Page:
It is ironic that Kathleen Battle recorded this album in 1983, the year of her unfortunate spat with Kiri Te Kanawa and the beginning of her long and tragic fall from grace. Since her 1994 dismissal from the Metropolitan Opera, she has continued to do recitals and orchestral appearances - a good thing for Brahms lovers. Her rendition of the Brahms Requiem soprano aria is definitely one of my all-time favorites. There seems to be a temptation to be bland in this. But she brings out every ounce of emotion in this stunning aria.

I heard Hakan Hagegard do Brahms Requiem in concert and wasn't very impressed. Maybe he was having a bad day. But he certainly was at the top of his game in this album. You will enjoy all of his solo appearances here.

Previous reviews spoke of clumsiness in the orchestra and screaming among the choristers. I really didn't hear anything at all like that.

Texts and translations included.
3 of 4 people found the following review helpful
2.0 out of 5 stars At the Bottom! 16 April 2007
By music lover - Published on Amazon.com
Format:Audio CD
I became very interested in this work about 4 years ago, and the first recording I bought was the Shaw/ASO version. WHOA! But, being a good musician, I figured I better give some other recordings a listen. This was on the list, and I'm sad to say it was. From the opening movement which is supposed to bring comfort to the grieving, one can tell that the orchestra sounds very clumsy and not together at all. The sopranos sound as if they are screaming in a very non musical way to reach all of the high notes. It gets worse as the second movement approaches ("Behold all flesh is grass"). This is one of the slower approaches to the movement, and it just dosen't work, as the choir sounds very tired and sloppy. Throughout the rest of the work, one wishes that the conductor would just stop and put some emotion, some spirituality into the work, and not worry so much about technical aspects. Overall, as another review stated "a suprising dissapointment." The only redeeming factor is Kathleen Battle, who is AMAZING!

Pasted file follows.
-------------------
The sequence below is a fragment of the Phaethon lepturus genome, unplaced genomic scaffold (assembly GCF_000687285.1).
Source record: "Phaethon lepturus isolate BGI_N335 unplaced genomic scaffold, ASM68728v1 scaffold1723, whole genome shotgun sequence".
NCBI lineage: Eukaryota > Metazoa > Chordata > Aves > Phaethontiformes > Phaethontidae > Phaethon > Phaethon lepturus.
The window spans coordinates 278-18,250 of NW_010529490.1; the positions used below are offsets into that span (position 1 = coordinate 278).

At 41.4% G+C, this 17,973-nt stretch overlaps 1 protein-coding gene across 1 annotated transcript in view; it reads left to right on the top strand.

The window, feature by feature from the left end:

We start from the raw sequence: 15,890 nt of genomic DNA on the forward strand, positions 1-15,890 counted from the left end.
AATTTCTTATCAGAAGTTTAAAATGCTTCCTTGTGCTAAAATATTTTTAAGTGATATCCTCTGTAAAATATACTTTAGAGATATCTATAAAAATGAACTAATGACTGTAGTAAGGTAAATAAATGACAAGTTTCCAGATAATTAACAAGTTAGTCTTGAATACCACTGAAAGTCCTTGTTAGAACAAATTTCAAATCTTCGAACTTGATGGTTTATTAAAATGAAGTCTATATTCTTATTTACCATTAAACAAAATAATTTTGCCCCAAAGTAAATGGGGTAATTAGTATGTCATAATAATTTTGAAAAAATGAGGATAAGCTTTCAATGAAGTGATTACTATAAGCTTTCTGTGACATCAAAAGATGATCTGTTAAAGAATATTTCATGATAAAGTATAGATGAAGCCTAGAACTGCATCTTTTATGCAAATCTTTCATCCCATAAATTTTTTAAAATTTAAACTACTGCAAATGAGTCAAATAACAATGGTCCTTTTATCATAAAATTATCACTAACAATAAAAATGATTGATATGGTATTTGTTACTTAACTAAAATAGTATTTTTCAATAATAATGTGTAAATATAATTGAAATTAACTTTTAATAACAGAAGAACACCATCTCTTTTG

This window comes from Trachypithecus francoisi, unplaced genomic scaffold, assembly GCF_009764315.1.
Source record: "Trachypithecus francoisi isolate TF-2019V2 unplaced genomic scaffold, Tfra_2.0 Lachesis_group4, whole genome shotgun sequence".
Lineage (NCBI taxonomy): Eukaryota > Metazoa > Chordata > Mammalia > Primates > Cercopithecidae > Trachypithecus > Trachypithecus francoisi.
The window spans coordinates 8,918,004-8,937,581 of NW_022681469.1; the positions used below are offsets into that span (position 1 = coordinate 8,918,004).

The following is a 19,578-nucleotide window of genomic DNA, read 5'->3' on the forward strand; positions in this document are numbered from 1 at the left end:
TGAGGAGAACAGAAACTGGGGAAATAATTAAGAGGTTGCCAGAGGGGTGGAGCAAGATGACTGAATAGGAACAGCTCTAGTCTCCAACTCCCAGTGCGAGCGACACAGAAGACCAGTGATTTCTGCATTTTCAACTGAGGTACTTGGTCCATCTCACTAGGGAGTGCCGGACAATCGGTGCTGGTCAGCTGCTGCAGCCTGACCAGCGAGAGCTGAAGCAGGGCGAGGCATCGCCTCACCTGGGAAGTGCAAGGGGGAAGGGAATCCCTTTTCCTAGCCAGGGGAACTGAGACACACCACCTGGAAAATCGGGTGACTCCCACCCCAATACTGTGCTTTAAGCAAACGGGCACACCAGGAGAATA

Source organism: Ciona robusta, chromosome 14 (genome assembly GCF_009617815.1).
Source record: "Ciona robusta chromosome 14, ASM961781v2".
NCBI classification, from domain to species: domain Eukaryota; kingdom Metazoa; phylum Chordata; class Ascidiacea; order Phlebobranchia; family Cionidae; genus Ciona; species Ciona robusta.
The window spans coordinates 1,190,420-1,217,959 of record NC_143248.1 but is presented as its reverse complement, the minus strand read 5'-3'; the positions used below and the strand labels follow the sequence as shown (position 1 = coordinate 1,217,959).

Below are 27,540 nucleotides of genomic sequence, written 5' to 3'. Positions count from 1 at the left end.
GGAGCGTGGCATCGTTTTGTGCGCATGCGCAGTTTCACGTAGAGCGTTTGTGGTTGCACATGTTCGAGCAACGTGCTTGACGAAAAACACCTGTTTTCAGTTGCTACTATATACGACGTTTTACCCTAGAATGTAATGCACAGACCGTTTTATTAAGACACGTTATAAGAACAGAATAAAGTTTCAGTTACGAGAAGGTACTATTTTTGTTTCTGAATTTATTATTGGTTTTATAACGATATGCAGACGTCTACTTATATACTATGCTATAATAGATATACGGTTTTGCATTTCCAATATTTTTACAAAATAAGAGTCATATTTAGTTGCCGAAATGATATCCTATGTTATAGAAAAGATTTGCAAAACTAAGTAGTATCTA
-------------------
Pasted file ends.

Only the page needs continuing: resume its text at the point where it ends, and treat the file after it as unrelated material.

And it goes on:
7 of 11 people found the following review helpful
4.0 out of 5 stars Accurate Representation of A German Requime by Levine. 30 Jan 2000
By "bigmikedc" - Published on Amazon.com
Format:Audio CD
I have to say that one would believe this recording was actually bad when seeing the other reviews. However, I must say that while this recording may not suffice for hardcore Brahm listeners that it is more than enough for the likes of those who are looking for a performance that represents the composer's vision well.
Let us keep in mind that Levine also won a Grammy Award for this CD and that it is considered one of his best recordings. I cant see why he would not be deserving of this accolade. The chorus in my opinion rises easily to the challenge of portraying the magic that is this piece and I dont at all imagine it as being anything other than a masterful performance. I was also shocked at how well the orchestra were able to play a piece with such intensity and balance. Ah, who could forget the soloists. I have other CDs with Haken Hagegard and I wont dare review this without mentioning how well he performed his solos. They were full of emotion. Then, there is the legendary Kathleen Battle, who is once again pouring all her soul and magic into an incredibly challenging solo. She is on a level of her own and no one can possibly go against that statement.
Overall, James Levine has performed this work of art with great genious and deserves the Grammy Award for which this recording received. I must applaud this performance of one of Brahms most beloved compositions.